Las Cruces Approves Natural Gas Rate Hike With Most New Business Costs
LAS CRUCES — The Las Cruces City Council approved a natural gas utility rate hike at its Monday meeting, significantly increasing rates for small commercial customers over the next three years.
City-owned Las Cruces Utilities said it needs additional revenue to cover employee salaries and benefits, operating and maintenance expenses, regulatory expenses, system maintenance costs and the cost of replacement of aging vehicles and equipment. The utility must contribute an additional $1.46 million per year to cover natural gas utility costs.
As part of the rate increase, approved 7-0 at the April 18 council meeting, the rate per unit of energy for small commercial gas customers – the majority of businesses in the city – will be more than double by the end of a three-year transition period. . At the same time, these tariffs for residential customers will not change.
Access fees for small businesses will increase from $16.41 to $17.50 per month over three years, and volumetric rates will increase from $1.07 to $2.38 per dekatherm. For residential customers, access charges will increase from $13.75 to $14.50 per month over three years, and volumetric charges will remain at $1.34 per dekatherm.
The rates will take effect in the next fiscal year, which begins July 1, after full recovery of a surcharge imposed to cover the cost of gas during a 2021 winter storm.
Las Cruces Utilities last raised the base gas rate in 2011. LCU Director Delilah Walsh said the new rate split is meant to more accurately reflect the true cost of providing gas service. natural in all paying classes. Currently, Walsh said business customers are subsidized by other categories such as residential customers because it costs more to provide business services.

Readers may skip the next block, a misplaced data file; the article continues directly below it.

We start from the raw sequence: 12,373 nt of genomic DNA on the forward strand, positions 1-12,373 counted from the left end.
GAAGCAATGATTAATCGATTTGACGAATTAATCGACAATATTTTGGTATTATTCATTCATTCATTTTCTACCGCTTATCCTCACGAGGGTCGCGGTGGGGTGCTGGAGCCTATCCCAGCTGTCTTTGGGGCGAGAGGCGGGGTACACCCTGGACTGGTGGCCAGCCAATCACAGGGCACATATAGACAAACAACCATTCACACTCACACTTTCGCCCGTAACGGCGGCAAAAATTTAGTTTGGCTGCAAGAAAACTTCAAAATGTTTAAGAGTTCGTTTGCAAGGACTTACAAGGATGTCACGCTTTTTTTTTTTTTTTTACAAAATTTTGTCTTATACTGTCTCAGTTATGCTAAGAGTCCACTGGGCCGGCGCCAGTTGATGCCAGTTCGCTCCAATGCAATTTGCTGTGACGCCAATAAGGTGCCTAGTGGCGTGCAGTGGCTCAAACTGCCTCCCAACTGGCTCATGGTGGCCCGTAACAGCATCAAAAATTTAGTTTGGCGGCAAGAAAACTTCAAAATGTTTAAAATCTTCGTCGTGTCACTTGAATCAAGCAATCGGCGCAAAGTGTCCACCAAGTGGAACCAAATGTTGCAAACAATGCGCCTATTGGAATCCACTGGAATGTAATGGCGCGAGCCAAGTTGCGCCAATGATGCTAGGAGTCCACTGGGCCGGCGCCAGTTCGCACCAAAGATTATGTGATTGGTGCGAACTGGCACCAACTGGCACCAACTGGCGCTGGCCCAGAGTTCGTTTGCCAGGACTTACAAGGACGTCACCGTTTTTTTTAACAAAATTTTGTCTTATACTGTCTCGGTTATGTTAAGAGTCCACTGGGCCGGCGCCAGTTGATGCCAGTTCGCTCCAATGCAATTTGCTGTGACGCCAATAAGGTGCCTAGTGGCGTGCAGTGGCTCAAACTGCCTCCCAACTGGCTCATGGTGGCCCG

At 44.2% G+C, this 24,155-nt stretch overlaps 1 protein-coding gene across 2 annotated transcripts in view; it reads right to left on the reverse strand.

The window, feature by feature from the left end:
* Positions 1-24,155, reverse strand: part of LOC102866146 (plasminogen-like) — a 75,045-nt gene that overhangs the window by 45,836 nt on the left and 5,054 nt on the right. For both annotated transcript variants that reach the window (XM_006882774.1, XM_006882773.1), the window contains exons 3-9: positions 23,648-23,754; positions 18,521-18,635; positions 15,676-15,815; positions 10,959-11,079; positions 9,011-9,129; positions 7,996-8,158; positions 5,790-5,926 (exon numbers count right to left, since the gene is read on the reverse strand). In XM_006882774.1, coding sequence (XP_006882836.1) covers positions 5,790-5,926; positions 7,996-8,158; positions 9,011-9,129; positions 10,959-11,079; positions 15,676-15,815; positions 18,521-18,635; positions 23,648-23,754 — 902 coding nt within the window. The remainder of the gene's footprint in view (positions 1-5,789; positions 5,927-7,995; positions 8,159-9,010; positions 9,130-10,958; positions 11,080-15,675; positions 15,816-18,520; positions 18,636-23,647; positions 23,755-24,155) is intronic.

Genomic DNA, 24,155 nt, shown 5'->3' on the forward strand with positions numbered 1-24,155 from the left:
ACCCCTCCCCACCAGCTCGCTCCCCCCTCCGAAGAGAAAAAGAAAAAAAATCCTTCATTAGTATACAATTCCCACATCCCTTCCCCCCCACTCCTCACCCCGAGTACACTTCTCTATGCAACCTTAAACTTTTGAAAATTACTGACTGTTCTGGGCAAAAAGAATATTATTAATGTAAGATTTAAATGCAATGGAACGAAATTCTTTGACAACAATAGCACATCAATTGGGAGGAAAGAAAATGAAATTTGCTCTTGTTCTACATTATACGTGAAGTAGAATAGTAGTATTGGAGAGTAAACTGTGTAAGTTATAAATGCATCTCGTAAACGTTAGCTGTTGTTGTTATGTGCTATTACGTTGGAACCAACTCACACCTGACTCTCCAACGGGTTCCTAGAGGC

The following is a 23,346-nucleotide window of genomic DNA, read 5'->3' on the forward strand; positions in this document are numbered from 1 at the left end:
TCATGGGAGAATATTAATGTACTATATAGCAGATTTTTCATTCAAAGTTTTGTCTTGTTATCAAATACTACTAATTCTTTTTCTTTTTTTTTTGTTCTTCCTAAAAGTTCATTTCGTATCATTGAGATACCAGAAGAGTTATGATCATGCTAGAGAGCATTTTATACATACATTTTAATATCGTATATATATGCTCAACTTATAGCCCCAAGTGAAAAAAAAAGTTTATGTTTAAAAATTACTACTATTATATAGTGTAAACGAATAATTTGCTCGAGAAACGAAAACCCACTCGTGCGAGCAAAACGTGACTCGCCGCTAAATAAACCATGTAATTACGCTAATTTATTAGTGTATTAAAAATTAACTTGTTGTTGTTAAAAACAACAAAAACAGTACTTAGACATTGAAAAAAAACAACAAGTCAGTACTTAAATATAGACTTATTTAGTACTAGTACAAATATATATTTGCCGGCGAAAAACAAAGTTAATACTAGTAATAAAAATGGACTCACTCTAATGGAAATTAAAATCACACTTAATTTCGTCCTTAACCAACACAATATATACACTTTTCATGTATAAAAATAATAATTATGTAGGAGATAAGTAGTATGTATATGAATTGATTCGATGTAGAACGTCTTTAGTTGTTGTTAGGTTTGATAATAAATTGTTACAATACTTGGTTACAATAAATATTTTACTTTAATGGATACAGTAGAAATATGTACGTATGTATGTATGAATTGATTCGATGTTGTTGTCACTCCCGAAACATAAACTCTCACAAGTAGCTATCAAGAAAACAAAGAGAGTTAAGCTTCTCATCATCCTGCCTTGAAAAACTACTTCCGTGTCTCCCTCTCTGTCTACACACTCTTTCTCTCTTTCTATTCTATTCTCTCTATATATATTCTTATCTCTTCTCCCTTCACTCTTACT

The resolution also calls on utilities to review their rates more frequently.
More council news: Las Cruces discusses plan to assess organizations eligible for $10 million in COVID relief funds
“To mitigate future impacts on customers, LCU staff will conduct and recommend more periodic rate reviews as necessary,” the resolution reads.
The board also agreed to direct the Las Cruces Utilities Board to immediately implement a decarbonization rider of 15 cents per dekathem on all customers, instead of rolling it out over three years as proposed.
The 15-cent endorsement, a surcharge on gas usage imposed uniformly across all pay classes, would be used to assess and implement energy efficiency measures in homes, Walsh said.
The rate hike will not cover any cost of Las Cruces Utilities’ mandatory transition out of natural gas. The city has committed to a transition to renewable energy in its 2020 climate action plan and in a separate resolution passed by council last year, which calls for a natural gas transition plan.
Concessions, such as the phase-in over three years, had already been made in response to public comments on the proposed rate increase. In addition to recommending the three-year phase-in, the utility board recommended in December that the utility eliminate new debt service funding for gas line extensions, reducing the amount of new revenue needed and waits for the LCU to complete its winter storm emergency recovery. supplement this summer to apply the new rates.
Walsh said that if the cost of gas doesn’t change — something LCU has no control over — customers’ bills won’t change much from what they’re currently paying under the storm surcharge. emergency.
Others read: Why did the Las Cruces public school graduation rate drop 5.2% last year? Officials point to a clerical error.
“The risk of not fully funding the gas utility looks big, looks very risky,” said District 4 Councilwoman Johana Bencomo, who also sits on the utility board. “I think there’s been a lot of utility trade-offs already.”
Bencomo also said it does not support residential customers subsidizing businesses, which would likely have to continue to happen to fully fund the utility, according to City Manager Ifo Pili, if the rate increase is not approved. .
District 3 Councilman Becki Graham said it was a difficult decision, but she supported the increase to support the LCU’s ability to maintain system security and support staff growth and retention. .